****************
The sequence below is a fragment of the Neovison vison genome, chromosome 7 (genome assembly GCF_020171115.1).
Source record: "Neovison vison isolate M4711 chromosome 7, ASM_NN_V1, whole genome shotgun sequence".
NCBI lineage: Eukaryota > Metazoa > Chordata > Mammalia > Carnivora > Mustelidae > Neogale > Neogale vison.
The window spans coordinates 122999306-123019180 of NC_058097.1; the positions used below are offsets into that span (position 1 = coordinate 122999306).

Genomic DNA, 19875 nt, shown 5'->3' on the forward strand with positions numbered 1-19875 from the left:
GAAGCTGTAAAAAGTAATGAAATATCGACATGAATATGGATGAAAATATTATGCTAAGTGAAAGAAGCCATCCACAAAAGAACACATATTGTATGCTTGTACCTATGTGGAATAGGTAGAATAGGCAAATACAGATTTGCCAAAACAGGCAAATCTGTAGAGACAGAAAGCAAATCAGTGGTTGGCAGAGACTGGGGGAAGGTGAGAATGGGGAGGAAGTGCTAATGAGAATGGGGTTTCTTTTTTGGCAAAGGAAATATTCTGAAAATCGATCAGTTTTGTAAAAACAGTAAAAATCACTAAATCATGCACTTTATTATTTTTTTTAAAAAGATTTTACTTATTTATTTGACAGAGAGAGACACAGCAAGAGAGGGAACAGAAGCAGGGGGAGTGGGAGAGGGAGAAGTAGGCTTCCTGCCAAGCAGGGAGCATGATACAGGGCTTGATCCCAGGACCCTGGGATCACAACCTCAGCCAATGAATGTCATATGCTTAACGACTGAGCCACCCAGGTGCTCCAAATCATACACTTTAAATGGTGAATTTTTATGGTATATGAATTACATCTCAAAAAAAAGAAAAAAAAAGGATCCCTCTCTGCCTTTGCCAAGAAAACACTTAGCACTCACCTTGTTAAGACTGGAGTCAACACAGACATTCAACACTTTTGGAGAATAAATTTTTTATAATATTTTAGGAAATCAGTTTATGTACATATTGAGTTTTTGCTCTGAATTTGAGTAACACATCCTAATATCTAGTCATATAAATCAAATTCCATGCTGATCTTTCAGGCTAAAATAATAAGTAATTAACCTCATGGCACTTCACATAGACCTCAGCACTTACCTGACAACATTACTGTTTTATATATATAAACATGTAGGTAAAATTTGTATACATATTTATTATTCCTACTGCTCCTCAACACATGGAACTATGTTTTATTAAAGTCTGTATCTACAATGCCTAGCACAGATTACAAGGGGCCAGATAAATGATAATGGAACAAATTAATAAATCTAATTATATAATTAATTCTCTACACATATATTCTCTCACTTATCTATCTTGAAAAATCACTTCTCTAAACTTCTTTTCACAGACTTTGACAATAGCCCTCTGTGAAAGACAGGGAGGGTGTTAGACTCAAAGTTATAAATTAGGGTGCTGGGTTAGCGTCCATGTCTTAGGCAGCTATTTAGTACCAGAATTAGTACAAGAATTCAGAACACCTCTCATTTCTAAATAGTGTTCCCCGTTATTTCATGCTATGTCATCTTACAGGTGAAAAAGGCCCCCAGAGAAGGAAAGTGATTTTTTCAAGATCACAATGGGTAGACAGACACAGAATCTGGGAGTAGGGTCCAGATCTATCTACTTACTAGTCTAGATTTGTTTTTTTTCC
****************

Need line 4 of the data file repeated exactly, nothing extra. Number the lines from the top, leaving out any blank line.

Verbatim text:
The window spans coordinates 122999306-123019180 of NC_058097.1; the positions used below are offsets into that span (position 1 = coordinate 122999306).